In a small, remote village in upstate Quebec, things have changed. Locals are not the same anymore – their bodies are breaking down and they developed an outlandish attraction for flesh.
“Silence is so accurate,” to quote Mark Rothko.
Silence is the key to the heart of Robin Aubert’s “Les Affames” (The Hungry). To be honest, it seems like three quarters of the entire film is filled with overwhelming silence. So much so that the silence becomes a character in itself. With each wonderfully framed shot, you listen for the silence and strain your eyes to see what your ears cannot perceive. When the silence is broken, your focus shifts instantly to the source. The silence draws you in and puts you into the film as another person on the run with the film’s cast as they seek a safe haven in a world suddenly turned into a living nightmare.
The back story, though never spelled out, indicates a viral outbreak that causes victims to turn into flesh-hungry people who are highly attuned to sound, hence the need for silence. Once prey is either heard or sighted, the infected communicate through unearthly shrieks that sound alien in nature and cause a similar response by any other infected within hearing range. Of course, if you are bitten by an infected person, you will eventually join their ranks.
We join the apocalypse sometime after it started. Days? Weeks? Months? We are never told, and it doesn’t matter. The only thing that matters is the here and now. The only people who matter are those you cast your lot with. Your only goal is to avoid becoming part of the infected masses roaming the environment.
Each character we meet seems to carry something they feel is important to maintain their grip on their humanity and individuality. One carries his cornball jokes while another protects an accordion. A jar of homemade pickles is the selection of one, but another holds on to her anger and guilt as well as a machete. Almost as an effort to mock the survivors, many of the infected are seen carrying similar items as they gather in silent groups, as if listening to a voice outside our range of hearing.
If these comments make it sound as if “Les Affames” is not your average viral/zombie outbreak film, then you would be very correct. This is not an action film though it does have some very harrowing scenes that will have your heart racing. It is far from being a splatter film, yet you are treated to some shockingly violent and gory deaths. The film is not a comedy, but you get a few scenes of honest humor that does not cheapen the horror. You get a lot of the standard zombie film tropes; however, the film manages to spin and twist them just enough that they feel almost fresh.
“Les Affames” manages to do something that seems highly unlikely; it turns the standard zombie film into something that manages to feel almost arthouse without sacrificing the personal connection that horror films need. Any attempt to catalog scenes or describe certain moments almost seems to be insulting to the power of the film, which hinges more on how the film gently forces you to participate in the reality faced by the characters.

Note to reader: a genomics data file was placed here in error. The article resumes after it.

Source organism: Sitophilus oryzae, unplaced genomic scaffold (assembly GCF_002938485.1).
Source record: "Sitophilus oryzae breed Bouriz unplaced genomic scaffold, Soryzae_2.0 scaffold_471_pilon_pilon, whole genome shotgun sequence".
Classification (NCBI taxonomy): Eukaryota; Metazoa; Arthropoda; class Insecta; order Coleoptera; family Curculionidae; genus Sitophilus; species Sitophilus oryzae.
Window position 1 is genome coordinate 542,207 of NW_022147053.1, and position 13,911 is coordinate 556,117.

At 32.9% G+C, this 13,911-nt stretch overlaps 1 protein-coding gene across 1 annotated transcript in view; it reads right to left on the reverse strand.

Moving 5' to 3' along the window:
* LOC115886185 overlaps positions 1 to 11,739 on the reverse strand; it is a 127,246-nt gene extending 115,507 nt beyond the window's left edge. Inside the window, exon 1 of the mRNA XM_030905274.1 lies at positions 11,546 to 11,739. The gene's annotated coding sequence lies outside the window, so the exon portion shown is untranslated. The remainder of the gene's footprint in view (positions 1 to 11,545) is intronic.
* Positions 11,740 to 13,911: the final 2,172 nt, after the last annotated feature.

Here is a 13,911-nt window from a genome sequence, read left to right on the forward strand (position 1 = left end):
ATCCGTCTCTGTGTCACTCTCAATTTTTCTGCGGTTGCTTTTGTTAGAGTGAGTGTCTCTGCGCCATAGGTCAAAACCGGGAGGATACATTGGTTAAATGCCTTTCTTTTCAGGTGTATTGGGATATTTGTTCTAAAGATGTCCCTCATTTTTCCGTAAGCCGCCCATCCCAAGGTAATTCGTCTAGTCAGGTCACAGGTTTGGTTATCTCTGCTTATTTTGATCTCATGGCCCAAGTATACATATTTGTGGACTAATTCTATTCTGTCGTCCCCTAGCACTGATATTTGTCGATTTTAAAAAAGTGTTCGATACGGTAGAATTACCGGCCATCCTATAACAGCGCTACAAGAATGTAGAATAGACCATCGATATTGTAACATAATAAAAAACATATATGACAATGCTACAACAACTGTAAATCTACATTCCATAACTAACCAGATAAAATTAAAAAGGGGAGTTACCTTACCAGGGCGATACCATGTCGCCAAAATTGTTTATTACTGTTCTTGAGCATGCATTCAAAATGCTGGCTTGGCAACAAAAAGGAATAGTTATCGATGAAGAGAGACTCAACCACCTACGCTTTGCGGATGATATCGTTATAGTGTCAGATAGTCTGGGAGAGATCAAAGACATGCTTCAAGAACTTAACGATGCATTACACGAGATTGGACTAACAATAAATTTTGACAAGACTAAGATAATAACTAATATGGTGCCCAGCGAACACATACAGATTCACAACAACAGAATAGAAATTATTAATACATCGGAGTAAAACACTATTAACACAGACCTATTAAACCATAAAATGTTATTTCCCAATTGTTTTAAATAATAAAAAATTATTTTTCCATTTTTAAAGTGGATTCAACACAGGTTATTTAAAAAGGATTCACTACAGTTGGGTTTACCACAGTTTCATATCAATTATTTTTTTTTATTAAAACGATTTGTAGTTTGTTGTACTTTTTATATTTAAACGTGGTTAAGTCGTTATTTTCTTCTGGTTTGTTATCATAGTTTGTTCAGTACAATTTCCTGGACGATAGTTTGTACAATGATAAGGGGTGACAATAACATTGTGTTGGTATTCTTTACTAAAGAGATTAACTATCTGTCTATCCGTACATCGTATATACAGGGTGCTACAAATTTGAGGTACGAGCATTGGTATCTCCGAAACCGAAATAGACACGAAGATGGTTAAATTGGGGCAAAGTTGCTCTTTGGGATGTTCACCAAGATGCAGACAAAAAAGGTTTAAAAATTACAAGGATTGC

The performances are incredible and, like the film itself, understated and subtle. No one outshines anyone else. Even the young child actor whose character joins the group of fleeing survivors gives her role more depth than most adult actors paid 100 times her salary.
The camera work keeps you rooted in the moment while making even a casual shot of an empty dirt road feel both unreal and ripe with potential terror. Natural colors saturate the screen as the characters move from farm houses to dense woods to wide open fields. Fancy camera work is not needed to distract you from shortcomings; simple and subtle framing works hand and hand with the restrained style of the film and allow the film’s strengths to shine.
Is this review basically a love letter to “Les Affames”? Most likely. It deserves to be seen by anyone who loves cinema as much as horror. Calling it a potential classic this early may be jumping the gun, but this wonderfully quiet film has the qualities to aspire to such a title.
It is easily the most impressive horror film I have seen in years. When I woke up the morning after watching it, this film was the first thing to pop up in my mind. It has been 3 days since I watched it; I find myself still reliving certain scenes and openly pondering about unusual events in the film.
In spite of all the praise I have heaped on this film, my only recommendation is to find it, be it in a theater or on VOD, and make sure you will not be interrupted for at least 2 hours. I am reasonably sure that you will not regret your time with this remarkable film.
Then, spread the word.